It’s b-a-a-a-a-a-a-ck. A “new and improved” — and reworked — Employee Free Choice Act came before Congress.
Almost hidden by larger stories about healthcare reform and the Sotomayor hearings, the EFCA appeared in a new form after several compromises by the White House and Congress.
Several reports indicate the bill’s supporters have agreed to drop the controversial card-check provision. What they want in exchange:
- A provision that mandates no more than a 10-day period between the time a union petitions for a vote and an actual election
- Granting union organizers with equal access to company property
- Banning mandatory employee meetings held by the company
Those provision closely follow what Sen. Arlen Specter (PA-D) asked for in exchange for his support for the bill.
Some of the provisions of the original EFCA bill still live in the newer form, such as:
- Increased penalties for employers who improperly interfere with union activities, including providing triple back pay to employees who are unlawfully discharged or discriminated against while involved in union activities during an organizing campaign or in the period before a first contract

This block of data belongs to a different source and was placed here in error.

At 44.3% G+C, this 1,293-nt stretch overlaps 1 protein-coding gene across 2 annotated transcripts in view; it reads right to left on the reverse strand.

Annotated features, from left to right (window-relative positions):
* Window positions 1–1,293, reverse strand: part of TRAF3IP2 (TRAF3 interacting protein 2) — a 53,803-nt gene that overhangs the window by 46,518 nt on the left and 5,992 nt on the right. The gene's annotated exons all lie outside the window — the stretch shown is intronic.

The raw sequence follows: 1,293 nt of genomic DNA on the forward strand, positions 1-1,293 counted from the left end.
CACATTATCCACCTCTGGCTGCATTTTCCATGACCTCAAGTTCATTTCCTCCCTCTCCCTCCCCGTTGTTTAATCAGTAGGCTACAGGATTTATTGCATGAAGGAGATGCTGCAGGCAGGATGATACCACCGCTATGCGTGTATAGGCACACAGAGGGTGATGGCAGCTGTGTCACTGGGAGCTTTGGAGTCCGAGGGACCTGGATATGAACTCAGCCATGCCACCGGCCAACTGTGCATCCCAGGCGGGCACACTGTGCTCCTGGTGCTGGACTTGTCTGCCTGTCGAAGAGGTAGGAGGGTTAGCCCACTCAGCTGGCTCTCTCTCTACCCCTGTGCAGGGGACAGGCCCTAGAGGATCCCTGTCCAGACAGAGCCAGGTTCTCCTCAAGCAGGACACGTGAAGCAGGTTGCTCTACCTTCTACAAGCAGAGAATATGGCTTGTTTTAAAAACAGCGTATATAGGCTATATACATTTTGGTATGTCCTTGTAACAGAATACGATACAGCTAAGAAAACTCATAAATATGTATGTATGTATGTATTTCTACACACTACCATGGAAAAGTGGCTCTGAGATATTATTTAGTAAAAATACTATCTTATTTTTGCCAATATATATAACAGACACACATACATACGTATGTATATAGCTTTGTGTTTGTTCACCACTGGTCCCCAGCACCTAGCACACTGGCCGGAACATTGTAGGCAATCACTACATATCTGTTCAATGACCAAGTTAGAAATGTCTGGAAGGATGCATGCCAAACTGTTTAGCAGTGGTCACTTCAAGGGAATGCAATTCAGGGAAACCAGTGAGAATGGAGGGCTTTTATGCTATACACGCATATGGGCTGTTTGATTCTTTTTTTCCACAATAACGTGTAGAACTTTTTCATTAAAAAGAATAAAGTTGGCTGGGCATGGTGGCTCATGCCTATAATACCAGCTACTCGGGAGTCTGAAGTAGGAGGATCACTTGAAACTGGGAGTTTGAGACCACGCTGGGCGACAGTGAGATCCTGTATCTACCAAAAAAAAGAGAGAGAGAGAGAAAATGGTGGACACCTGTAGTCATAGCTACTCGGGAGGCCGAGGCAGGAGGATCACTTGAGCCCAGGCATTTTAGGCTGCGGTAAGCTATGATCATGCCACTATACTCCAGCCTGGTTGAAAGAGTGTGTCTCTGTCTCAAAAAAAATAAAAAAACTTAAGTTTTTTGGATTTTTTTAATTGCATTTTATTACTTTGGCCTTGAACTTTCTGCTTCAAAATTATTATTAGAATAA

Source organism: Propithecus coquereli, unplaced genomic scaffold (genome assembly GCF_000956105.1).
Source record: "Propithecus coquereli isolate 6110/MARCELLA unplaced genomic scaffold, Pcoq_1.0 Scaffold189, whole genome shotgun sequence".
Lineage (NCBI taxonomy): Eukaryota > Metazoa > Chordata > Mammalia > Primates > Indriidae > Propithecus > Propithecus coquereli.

- Civil fines of up to $20,000.00 per violation if an employer is found to have willfully or repeatedly violated employees’ rights during an organizing campaign or while bargaining for a first contract
- Injunction power by the National Labor Relations Board, which would be able to seek injunctive relief in federal court where there is cause to believe that the employer has discharged or discriminated against employees, made threats to discharge or discriminated against, or interfered with employees’ rights to organize or negotiate a first contract
- A beginning of bargaining within 10 days of certification
- When the union and employer are unable to reach a contract within 90 days of the first meeting, either party may notify the Federal Mediation and Conciliation Service and request mediation
- If after thirty 30 days from the request for mediation no agreement has been reached, the FMCS must refer the dispute to an arbitration board which could fashion a collective bargaining agreement.
A vote on the compromise is expected by September.